The Sox also have a fair amount of work to do with regards to their rotation, which as it stands would feature Jon Lester, Clay Buchholz, John Lackey, Franklin Morales and Felix Doubront. Morales, who made nine starts for Boston, was the only one among that group with an ERA under 4.56, while Lackey is coming off November 2011 Tommy John surgery after a 6.41 ERA that season. They're not in on Greinke, but they're sure to do something.

Who will play first for the Nationals?

After missing most of 2011 with a shoulder injury, LaRoche rebounded to bop a career-high 33 homers while batting .271/.343/.510 for Washington. He's close with general manager Mike Rizzo and said to be interested in a return, which would make Morse, who turns 31 in March, expendable. Morse enjoyed a breakout 2011 season (.303/.360/.550 with 31 homers), but fell off to .291/.321/.470 with 18 homers last year after missing all of April and May to a strained latissimus dorsi. He'll make $6.75 million in his final year before free agency, a price tag which when combined with his versatility (either outfield corner or first base) makes him an attractive solution for many teams. The Nats are said to have discussed a deal with the Rays that would also include Danny Espinosa for one of Tampa Bay's pitchers, but it doesn't sound like that's getting done anytime soon.

Will the Rays trade a starting pitcher?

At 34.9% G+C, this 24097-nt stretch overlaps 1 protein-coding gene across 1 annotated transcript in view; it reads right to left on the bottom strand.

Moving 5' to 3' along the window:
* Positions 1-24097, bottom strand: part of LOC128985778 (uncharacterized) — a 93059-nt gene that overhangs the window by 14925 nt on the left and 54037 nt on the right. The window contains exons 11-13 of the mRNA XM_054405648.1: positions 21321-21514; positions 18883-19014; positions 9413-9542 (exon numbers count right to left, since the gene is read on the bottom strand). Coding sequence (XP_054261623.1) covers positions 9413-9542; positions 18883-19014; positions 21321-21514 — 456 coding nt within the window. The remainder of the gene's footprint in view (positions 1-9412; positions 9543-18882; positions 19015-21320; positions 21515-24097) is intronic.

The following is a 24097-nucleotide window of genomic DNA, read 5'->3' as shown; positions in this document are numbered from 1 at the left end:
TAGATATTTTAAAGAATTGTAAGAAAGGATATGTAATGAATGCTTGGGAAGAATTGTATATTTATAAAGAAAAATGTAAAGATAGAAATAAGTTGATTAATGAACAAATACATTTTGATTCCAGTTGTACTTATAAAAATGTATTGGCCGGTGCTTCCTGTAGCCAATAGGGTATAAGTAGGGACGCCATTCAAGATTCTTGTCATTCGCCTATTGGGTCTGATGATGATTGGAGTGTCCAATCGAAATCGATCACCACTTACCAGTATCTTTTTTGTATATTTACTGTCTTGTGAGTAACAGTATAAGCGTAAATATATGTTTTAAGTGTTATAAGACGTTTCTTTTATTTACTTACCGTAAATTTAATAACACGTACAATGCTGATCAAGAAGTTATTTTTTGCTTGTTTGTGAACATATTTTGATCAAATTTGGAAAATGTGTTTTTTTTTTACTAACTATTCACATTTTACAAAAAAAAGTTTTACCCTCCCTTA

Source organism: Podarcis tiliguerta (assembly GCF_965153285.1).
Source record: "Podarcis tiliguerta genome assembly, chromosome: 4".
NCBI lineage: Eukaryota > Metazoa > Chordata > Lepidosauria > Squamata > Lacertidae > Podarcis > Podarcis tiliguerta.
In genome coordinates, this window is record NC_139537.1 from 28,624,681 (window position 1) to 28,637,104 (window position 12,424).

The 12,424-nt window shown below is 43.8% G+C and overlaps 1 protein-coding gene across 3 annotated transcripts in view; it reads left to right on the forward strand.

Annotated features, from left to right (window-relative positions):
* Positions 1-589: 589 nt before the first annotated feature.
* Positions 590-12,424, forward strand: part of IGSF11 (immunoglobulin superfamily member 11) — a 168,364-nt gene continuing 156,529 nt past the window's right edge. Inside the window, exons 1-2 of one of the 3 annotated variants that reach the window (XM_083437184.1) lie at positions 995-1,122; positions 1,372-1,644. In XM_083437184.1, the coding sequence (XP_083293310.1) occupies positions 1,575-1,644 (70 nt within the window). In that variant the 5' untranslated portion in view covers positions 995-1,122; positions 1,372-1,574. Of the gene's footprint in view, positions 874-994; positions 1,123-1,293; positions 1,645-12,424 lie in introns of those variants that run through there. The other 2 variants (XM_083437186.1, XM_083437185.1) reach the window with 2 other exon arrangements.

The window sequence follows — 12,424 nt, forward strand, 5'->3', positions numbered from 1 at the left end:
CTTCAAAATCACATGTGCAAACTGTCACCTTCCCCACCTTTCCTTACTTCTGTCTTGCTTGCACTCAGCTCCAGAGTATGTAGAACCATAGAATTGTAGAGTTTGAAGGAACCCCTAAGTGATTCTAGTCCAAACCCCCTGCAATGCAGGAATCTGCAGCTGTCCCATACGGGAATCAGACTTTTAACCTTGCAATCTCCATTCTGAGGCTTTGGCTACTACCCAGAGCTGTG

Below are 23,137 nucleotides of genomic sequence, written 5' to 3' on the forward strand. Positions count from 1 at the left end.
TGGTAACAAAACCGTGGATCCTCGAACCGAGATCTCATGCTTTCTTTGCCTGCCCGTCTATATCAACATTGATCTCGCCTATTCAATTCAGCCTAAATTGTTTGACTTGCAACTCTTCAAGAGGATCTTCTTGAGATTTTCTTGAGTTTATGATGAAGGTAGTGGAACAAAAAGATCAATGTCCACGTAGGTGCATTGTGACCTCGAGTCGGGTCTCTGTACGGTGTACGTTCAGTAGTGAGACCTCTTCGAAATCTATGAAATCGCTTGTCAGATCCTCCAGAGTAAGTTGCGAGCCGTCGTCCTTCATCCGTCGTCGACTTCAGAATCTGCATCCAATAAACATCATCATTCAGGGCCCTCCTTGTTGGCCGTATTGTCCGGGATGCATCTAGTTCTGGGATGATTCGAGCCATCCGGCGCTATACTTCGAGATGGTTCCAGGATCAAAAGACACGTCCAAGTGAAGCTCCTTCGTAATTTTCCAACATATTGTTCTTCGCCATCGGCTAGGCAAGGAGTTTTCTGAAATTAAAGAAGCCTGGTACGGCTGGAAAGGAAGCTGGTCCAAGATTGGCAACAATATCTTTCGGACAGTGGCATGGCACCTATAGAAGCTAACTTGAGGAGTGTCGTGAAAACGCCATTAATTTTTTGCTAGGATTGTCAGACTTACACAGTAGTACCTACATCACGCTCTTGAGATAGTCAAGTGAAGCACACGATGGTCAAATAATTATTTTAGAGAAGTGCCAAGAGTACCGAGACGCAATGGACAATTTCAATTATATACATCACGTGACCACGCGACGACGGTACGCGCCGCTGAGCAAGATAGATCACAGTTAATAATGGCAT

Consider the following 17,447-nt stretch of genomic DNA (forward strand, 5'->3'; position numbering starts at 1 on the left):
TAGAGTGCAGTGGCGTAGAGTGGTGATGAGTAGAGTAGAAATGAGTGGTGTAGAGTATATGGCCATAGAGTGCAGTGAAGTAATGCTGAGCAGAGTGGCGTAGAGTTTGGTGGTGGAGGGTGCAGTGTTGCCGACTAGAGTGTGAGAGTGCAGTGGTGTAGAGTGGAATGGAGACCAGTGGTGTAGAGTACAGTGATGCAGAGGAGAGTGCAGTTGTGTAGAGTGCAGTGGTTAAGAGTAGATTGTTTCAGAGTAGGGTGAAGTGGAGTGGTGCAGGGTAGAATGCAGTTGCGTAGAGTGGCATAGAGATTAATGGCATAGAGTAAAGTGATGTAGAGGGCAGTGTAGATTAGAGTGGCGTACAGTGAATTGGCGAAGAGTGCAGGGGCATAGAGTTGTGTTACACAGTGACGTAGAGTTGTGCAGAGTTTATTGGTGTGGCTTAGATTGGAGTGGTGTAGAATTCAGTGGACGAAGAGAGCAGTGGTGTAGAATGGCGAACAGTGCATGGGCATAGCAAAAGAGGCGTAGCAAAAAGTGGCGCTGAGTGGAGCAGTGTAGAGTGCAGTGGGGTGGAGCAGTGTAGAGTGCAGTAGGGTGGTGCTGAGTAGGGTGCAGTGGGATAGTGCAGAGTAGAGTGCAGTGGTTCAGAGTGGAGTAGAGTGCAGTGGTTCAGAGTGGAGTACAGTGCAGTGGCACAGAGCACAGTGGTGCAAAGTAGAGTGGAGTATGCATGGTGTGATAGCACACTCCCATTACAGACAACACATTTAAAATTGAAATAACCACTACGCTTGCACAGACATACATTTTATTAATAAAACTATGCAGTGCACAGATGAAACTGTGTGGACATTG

The Rays are said to have entertained discussions for James Shields and Jeremy Hellickson in order to acquire some offense. Both pitchers are under club control, so they would net a substantial return via trade, something along the lines of the package Matt Garza netted from the Cubs in a 3-for-5 swap in January 2011. Shields, who turns 31 this month, is due $9 million in 2013, with a $12 million option in 2014 — a pittance for a frontline pitcher, while Hellickson, 25, won't be arbitration-eligible until after the 2014 season. Morse and the Royals' Wil Myers are names who have been mentioned as potential returns, but there's a long way to go before the Rays strike a deal.

Will the Mets trade R.A. Dickey?

They've locked up David Wright, but they're said to be in no rush to do the same for Dickey, who won the NL Cy Young award last month. The 38-year-old knuckleballer is looking for an extension in the neighborhood of Jake Peavy's two-year, $29 million deal from the White Sox, and while the Mets are said to have increased their offer to him recently, it's unclear whether they'll go that high. At the same time, they're said to be underwhelmed by the offers they've received in trade so far — no Myers, for one thing — in part because of the uncertainty around the extent to which Dickey can maintain his level of performance given the uniqueness of his approach. This one may not be resolved any time soon.